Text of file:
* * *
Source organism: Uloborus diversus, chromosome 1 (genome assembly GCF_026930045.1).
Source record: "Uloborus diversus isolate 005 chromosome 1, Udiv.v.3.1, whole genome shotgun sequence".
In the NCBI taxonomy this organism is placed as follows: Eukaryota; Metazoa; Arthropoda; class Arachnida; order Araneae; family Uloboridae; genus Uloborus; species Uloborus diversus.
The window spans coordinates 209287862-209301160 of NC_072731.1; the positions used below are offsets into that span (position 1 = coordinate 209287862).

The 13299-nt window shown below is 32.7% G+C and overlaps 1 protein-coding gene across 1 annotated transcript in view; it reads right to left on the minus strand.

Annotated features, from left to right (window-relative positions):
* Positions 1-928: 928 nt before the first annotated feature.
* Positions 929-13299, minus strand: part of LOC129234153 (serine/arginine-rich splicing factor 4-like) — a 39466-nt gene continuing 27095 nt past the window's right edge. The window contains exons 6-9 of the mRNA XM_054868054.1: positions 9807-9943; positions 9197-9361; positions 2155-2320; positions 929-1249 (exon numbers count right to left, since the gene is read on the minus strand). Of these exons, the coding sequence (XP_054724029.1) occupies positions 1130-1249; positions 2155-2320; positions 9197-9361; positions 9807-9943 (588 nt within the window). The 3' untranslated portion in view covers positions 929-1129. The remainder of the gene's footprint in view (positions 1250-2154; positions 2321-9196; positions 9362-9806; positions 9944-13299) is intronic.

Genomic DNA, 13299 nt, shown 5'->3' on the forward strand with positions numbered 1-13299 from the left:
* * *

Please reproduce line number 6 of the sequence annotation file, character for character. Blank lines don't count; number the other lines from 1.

Annotated features, from left to right (window-relative positions):